I was once a Boy Scout, living in a Boy Scout world and learning Boy Scout things. So I learned about snakes, and how to tell a poisonous one from a non-venomous one. But one sneaky snake is the poisonous coral snake, which looks like the good-guy corn or scarlet king snake.They both have red, black and yellow "rings" on their bodies, but in different variations. To differentiate these reptiles, I learned the following rhyme about their rings: "Red touches black, friend of Jack. Red touches yellow, kill a fellow!" Somehow, this seemed important to a 12-year-old boy in central Illinois, with the closest coral snake about 1,000 miles away in Florida.
I don't have a jingle to remind me of how to tell the difference between the patients who want to know what's wrong and the ones who just want treatment. My older chiropractor brother figured out years ago that is was important to differentiate these two types of patients because they have different expectations. It's a lesson that, unfortunately, I have had to relearn many times.
The treatment-oriented patient already knows what is wrong and just wants it fixed. A DC should be able to spot this type of patient when they say things like, "Just do what you have to do, Doc!" This patient might be a guy with low back pain who has left his diesel truck running in the parking lot. He wants you to put him on his side on your treatment table, "kick-start" his knee, twist his pelvis, and hear that bone go back into place. This guy is not interested in buying a bottle of vitamins.
Don't argue with the senior patient who says, "My sacroiliac joint is out again," when you clearly find that his problem is coming from his lumbar spine. Doc Kapinsky told him 50 years ago that he has a loose sacroiliac, so arguing about where the pain is coming from is a bad idea. It will just sully the cherished memory of the patient's beloved and departed old family chiropractor. Besides, sacrum or lumbar - close enough, right?
Many years ago, in a fraternal Moose Hall somewhere in the South, a man told me the story of driving his portly friend to the chiropractor to get his back adjusted. The friend had low back spasms and could barely walk. But the DC could not "move" the guy's spine. The two men then decided they simply needed a bigger DC one who could "muscle" the bone back into place.
They drove to another chiropractic office, but that DC was apparently not big enough, either. To save gas, they started calling offices. "I just asked how tall and heavy the chiropractor was," the driver told me. Eventually, they found a woman DC, a former roller derby performer, which ended their search.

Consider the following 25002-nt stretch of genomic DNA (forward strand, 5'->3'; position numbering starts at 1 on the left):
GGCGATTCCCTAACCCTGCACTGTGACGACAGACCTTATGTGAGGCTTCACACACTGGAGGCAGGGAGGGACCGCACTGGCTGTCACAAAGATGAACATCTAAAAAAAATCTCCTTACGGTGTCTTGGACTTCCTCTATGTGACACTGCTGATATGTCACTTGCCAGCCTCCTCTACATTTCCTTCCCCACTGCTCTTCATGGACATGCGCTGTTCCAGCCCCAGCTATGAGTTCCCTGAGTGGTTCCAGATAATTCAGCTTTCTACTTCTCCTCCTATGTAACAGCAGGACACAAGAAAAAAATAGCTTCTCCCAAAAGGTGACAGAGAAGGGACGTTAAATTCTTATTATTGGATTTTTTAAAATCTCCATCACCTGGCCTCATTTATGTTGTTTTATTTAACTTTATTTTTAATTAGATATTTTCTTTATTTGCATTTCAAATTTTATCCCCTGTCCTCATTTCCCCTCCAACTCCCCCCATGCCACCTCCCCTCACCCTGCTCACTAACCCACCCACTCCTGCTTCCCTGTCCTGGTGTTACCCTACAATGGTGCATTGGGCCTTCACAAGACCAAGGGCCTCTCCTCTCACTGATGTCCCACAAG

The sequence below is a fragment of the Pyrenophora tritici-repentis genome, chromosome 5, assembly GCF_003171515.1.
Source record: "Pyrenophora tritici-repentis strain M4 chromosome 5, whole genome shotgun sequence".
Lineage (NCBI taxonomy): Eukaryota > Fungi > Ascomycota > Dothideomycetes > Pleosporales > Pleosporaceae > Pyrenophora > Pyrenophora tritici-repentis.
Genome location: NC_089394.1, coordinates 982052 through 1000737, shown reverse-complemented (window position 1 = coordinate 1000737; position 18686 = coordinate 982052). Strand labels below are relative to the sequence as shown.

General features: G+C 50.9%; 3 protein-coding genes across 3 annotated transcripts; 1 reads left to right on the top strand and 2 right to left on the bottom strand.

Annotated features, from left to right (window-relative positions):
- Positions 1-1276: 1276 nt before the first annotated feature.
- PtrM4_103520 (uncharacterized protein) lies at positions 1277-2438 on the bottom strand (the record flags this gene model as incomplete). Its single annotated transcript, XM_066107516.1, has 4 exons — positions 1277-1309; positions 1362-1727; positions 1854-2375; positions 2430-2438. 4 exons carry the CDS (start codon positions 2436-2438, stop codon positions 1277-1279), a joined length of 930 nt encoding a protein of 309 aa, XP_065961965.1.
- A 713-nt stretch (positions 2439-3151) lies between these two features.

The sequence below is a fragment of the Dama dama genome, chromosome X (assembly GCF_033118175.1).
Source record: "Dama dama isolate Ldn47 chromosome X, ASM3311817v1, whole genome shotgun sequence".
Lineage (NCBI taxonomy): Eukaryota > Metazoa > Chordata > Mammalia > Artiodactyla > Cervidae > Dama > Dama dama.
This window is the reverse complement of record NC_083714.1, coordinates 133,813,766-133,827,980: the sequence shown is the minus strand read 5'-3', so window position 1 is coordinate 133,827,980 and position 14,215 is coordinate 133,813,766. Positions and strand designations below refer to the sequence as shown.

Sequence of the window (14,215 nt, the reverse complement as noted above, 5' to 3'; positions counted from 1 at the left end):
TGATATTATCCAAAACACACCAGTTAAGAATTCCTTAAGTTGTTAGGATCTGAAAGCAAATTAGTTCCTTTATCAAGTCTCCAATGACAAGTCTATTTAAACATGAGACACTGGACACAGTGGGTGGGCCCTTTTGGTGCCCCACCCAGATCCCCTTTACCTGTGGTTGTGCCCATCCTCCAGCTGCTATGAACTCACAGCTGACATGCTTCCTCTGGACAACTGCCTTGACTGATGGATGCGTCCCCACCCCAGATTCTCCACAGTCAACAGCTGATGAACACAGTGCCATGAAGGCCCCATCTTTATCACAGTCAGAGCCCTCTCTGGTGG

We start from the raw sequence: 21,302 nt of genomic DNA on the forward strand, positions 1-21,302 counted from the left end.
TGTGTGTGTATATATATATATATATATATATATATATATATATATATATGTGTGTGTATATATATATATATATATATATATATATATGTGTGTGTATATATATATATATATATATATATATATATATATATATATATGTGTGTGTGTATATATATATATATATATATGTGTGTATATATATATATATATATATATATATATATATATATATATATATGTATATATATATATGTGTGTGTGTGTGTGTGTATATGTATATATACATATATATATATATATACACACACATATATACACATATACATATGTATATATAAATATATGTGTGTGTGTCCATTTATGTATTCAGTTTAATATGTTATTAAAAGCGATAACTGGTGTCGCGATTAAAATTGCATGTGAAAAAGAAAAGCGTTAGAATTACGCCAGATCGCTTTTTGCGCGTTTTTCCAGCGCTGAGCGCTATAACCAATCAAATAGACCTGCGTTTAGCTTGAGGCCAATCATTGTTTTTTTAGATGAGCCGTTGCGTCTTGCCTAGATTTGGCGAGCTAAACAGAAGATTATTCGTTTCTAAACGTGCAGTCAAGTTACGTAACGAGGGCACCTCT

Once in my career, a patient called our office after a treatment to ask for their money back. "Dr. Hanks just didn't get that neck of mine to move this morning, so I was wondering if I could have about a third of my money back, since I am happy to pay for the mid-back and low-back adjustments." (Yes, this really happened; no, I did not return the money.) This could be the ultimate treatment-oriented patient.
Are diagnosis-oriented patients any easier to manage? No. Take the case of the man who was afraid kidney disease was the cause of his low back pain. "But Mr. Kopopkins, you told me this pain started after a fall down the stairs," I reminded him.
"Well, I heard of this fellow that had back pain and then died of kidney failure, so I think I might need an MRI or something," he replied. I made the futile observation that he was pointing directly at his sacroiliac joint, his temperature was normal, and the kidney punch test did not hurt him. It was also not reassuring to explain that I have not seen more than a half-dozen patients in all these years with kidney problems causing the back pain complaint.
I offered to refer him for blood and urine tests, but he ended up at an urologist's office, who did the lab work, a pyelogram, and then sent him to physical therapy.
It is much easier to work with a patient who has already been to other practitioners and has had all the imaginable tests done for their headaches. "I have reviewed all the lab, nerve conduction tests, and the brain MRI," I might say, "and I am confident that you suffer from a disease called neuralgia." Bingo! Diagnosis accomplished.
I have made the mistake more than once of starting to treat the patient before they were absolutely sure what was wrong and what needed to be done. This becomes painfully clear, when, after delivering a great manipulation, the patient asks, "What does that actually do, anyway?" A moment like that makes me want to excuse myself, go into the rest room, look in the mirror and slap myself.
My message of the day is simple: pay attention. When confused about what the patient wants to do, try asking, "What do you want to do, patient?" Know who you're dealing with. Otherwise, much like the late bluesman Howlin' Wolf sang, "I asked for water, but she brought me gasoline."
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